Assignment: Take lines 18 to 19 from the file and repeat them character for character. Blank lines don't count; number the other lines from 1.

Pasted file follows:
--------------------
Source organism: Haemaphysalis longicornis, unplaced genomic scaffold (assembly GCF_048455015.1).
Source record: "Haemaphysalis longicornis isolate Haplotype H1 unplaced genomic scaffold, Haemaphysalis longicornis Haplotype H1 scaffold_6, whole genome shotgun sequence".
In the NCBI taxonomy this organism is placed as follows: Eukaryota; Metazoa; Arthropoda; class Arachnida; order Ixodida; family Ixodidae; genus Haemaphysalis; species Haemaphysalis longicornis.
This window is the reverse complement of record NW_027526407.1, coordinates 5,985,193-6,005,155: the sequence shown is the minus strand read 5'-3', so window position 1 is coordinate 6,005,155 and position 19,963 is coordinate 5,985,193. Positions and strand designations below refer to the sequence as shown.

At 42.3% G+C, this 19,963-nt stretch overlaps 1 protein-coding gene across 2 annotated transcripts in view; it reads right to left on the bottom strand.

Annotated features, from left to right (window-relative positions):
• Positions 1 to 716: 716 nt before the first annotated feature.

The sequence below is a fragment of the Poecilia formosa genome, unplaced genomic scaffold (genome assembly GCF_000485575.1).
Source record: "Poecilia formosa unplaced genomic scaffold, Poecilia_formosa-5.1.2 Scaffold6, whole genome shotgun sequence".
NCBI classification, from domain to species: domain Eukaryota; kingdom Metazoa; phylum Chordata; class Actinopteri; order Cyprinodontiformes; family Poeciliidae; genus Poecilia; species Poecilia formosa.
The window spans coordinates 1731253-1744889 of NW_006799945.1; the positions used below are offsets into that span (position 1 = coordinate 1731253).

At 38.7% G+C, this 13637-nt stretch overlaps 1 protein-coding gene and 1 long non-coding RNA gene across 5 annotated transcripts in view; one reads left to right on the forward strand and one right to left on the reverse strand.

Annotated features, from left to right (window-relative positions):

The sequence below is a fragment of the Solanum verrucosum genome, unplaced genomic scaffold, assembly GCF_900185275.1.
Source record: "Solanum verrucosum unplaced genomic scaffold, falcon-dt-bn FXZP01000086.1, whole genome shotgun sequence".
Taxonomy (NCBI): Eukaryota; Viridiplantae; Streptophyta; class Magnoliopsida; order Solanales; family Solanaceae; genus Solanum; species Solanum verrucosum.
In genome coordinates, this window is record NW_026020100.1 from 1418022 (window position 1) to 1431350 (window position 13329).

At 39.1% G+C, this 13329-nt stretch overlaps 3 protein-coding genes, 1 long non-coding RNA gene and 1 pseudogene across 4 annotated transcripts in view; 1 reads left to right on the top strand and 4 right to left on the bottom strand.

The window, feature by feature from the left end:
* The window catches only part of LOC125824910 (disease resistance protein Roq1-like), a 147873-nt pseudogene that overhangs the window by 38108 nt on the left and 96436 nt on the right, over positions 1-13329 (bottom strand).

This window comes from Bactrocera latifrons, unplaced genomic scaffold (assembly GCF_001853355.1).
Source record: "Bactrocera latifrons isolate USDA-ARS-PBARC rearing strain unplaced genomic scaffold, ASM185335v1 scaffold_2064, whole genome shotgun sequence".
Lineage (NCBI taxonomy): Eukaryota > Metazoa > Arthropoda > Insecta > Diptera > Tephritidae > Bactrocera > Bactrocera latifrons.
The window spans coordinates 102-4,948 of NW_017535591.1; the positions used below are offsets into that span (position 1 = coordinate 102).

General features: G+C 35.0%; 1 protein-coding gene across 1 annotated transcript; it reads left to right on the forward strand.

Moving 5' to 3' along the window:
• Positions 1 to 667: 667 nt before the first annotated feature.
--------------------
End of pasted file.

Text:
At 39.1% G+C, this 13329-nt stretch overlaps 3 protein-coding genes, 1 long non-coding RNA gene and 1 pseudogene across 4 annotated transcripts in view; 1 reads left to right on the top strand and 4 right to left on the bottom strand.

The window, feature by feature from the left end: